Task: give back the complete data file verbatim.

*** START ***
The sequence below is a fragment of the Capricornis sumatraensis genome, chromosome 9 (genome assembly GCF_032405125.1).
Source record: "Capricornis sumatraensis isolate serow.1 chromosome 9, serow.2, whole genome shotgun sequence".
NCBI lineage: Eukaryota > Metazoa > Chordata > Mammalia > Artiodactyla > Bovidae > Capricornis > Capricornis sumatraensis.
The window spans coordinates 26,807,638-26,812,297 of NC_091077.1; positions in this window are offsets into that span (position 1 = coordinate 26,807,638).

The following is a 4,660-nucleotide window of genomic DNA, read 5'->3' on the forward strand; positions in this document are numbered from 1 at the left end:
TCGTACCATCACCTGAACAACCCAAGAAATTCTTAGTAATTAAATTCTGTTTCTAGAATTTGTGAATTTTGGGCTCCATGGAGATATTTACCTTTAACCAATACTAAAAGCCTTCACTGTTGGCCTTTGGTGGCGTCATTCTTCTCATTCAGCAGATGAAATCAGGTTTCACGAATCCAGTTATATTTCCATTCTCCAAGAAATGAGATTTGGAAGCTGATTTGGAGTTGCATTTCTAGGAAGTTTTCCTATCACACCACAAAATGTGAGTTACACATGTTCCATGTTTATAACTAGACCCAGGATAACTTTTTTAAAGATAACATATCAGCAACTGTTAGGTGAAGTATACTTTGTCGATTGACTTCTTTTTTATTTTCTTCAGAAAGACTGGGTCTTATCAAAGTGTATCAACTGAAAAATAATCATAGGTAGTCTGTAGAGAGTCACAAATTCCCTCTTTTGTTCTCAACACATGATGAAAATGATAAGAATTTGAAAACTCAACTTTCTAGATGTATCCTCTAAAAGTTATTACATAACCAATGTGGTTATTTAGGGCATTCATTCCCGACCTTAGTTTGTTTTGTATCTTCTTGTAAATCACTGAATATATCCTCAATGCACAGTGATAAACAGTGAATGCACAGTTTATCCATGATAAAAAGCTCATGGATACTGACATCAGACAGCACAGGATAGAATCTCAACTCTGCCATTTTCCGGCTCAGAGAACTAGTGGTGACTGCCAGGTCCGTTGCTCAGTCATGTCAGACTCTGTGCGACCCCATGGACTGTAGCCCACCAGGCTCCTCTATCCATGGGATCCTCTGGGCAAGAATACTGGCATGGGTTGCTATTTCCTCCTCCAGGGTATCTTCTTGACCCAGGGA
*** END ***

The sequence below is a fragment of the Capricornis sumatraensis genome, chromosome 9 (genome assembly GCF_032405125.1).
Source record: "Capricornis sumatraensis isolate serow.1 chromosome 9, serow.2, whole genome shotgun sequence".
NCBI lineage: Eukaryota > Metazoa > Chordata > Mammalia > Artiodactyla > Bovidae > Capricornis > Capricornis sumatraensis.
The window spans coordinates 26,807,638-26,812,297 of NC_091077.1; positions in this window are offsets into that span (position 1 = coordinate 26,807,638).

The following is a 4,660-nucleotide window of genomic DNA, read 5'->3' on the forward strand; positions in this document are numbered from 1 at the left end:
TCGTACCATCACCTGAACAACCCAAGAAATTCTTAGTAATTAAATTCTGTTTCTAGAATTTGTGAATTTTGGGCTCCATGGAGATATTTACCTTTAACCAATACTAAAAGCCTTCACTGTTGGCCTTTGGTGGCGTCATTCTTCTCATTCAGCAGATGAAATCAGGTTTCACGAATCCAGTTATATTTCCATTCTCCAAGAAATGAGATTTGGAAGCTGATTTGGAGTTGCATTTCTAGGAAGTTTTCCTATCACACCACAAAATGTGAGTTACACATGTTCCATGTTTATAACTAGACCCAGGATAACTTTTTTAAAGATAACATATCAGCAACTGTTAGGTGAAGTATACTTTGTCGATTGACTTCTTTTTTATTTTCTTCAGAAAGACTGGGTCTTATCAAAGTGTATCAACTGAAAAATAATCATAGGTAGTCTGTAGAGAGTCACAAATTCCCTCTTTTGTTCTCAACACATGATGAAAATGATAAGAATTTGAAAACTCAACTTTCTAGATGTATCCTCTAAAAGTTATTACATAACCAATGTGGTTATTTAGGGCATTCATTCCCGACCTTAGTTTGTTTTGTATCTTCTTGTAAATCACTGAATATATCCTCAATGCACAGTGATAAACAGTGAATGCACAGTTTATCCATGATAAAAAGCTCATGGATACTGACATCAGACAGCACAGGATAGAATCTCAACTCTGCCATTTTCCGGCTCAGAGAACTAGTGGTGACTGCCAGGTCCGTTGCTCAGTCATGTCAGACTCTGTGCGACCCCATGGACTGTAGCCCACCAGGCTCCTCTATCCATGGGATCCTCTGGGCAAGAATACTGGCATGGGTTGCTATTTCCTCCTCCAGGGTATCTTCTTGACCCAGGGA